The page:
Uncanny Valley Update- The Avatars Are Among Us

19 08 2008

From the Times Online.

Image Metrics, a company which makes computer animation for movies and games like GTA 4 has a major new breakthrough in delivering high quality lifelike facial animation. They make realistic animated avatars using a new motion-tracking camera system which is a significant advancement over previous marker-based systems.

Eww, creepy.

Eww, creepy.

The challenge with animation of the human face is how to make it realistic without suffering from the “uncanny valley” effect, in which an image that is so close to realistic, but just shy of completely real, causes a negative reaction in the viewer, similar to the revulsion one experiences viewing a corpse.   This uncanny valley has long been a barrier to completely immersive experience in games and movies.  The wooden rendering of Tom Hanks in The Polar Express is a high-profile example.  His face and voice are widely known, so hearing his voice emerge from an expressionless “ventriloquist’s dummy” had the effect of turning off most viewers of the film.

But now it seems the uncanny valley may start to lose it’s population of zombies, corpses, mannequins and monsters.  As this technology and others like it come online in the next few years, computer renderings of people that are indistinguishable from real people will become commonplace.  and the age of the mediasapien will truly begin.  A complete disruption will occur that replaces all on-camera talent (actors, newscasters, athletes, etc…) with hyper-realistic digital representations, and real-life actors will be reduced to organic input devices.  Can the age of the Mediasapien be far behind?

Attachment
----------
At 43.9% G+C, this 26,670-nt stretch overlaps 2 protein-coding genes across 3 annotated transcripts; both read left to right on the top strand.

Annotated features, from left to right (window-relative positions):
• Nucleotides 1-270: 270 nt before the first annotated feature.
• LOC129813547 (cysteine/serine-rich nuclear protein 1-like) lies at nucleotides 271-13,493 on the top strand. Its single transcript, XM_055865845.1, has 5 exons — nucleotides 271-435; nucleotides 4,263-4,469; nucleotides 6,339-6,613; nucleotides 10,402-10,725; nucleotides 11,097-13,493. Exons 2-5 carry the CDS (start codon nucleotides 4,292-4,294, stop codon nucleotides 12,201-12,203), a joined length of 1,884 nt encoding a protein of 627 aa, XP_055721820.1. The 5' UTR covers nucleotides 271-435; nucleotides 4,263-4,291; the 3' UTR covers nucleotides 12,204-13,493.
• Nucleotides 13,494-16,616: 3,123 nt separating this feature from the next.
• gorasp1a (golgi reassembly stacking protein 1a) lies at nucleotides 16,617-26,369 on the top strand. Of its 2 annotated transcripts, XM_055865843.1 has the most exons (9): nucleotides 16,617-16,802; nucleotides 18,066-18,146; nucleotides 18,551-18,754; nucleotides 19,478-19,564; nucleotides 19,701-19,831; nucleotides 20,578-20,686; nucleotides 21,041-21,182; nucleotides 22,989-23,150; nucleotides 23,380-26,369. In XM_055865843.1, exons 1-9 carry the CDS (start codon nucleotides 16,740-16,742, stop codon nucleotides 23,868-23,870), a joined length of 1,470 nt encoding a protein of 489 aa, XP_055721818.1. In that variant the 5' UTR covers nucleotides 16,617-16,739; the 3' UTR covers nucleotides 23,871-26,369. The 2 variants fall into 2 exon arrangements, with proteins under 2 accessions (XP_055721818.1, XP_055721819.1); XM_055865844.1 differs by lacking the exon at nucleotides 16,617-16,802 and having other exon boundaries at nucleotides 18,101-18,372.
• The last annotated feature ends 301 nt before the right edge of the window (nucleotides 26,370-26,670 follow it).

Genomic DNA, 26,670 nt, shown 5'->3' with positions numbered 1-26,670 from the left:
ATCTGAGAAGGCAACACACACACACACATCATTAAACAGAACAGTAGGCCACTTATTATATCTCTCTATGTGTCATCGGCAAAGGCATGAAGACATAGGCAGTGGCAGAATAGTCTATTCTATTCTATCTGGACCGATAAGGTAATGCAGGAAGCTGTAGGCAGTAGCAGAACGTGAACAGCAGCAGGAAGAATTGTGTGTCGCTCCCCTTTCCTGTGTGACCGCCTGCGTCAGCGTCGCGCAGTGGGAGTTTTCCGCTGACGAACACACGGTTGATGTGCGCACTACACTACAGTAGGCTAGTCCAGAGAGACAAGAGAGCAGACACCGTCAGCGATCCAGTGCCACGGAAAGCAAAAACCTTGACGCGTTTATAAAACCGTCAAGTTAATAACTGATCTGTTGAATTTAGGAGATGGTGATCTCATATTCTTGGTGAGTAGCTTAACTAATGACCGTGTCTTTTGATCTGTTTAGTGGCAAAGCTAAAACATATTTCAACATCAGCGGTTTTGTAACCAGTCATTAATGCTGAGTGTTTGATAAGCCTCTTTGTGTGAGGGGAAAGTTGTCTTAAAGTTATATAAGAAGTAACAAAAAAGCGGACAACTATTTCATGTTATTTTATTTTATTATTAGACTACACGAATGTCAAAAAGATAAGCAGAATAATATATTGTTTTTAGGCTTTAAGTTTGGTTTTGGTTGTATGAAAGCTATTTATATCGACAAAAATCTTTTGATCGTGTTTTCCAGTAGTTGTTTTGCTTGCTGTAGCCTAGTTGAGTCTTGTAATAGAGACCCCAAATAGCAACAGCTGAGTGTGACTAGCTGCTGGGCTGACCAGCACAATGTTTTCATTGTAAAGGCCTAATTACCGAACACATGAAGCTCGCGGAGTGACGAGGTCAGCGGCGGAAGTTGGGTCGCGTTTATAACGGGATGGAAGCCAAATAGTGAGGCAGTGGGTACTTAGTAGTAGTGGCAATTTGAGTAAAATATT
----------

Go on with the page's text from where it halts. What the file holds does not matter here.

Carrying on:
Read the whole story and see the amazing video HERE.


No Mortgage Crisis in the Uncanny Valley

11 08 2008

As a frequent longtime visitor to the Uncanny Valley, I have watched  as this surreal little neighborhood grew from a few sketchy transient squatters into a full-blown gentrified hotspot.  Since I first started visiting, the population has ballooned with an astounding diversity.  Each week it seems, a whole new species of anthropomorphic something-or-other starts establishing a presence in the local community.  The Uncanny Valley is starting to look a lot like San Francisco.  


Where else are you likely to find Japanese hostess socializing with video game canines, or take a walk in the woods with a big dog, or attend a lecture by  professor Hiroshi Ishiguru. And we can proudly boast of being Yul Brynner free since 1976.

Yes, life here in the Uncanny Valley is pretty sweet.  Does that mean we should be expecting a housing bubble?  So far, it seems like the opposite.  Prices are dropping and there’s plenty of room.  Mortgages are easy to get and interest rates at an all time low.  It’s no surprise that people do whatever they can do be here, even if they can only enter as day laborors.  But those hopeful types will have a chance soon enough to make the transition full time.  And I for one welcome them with open arms.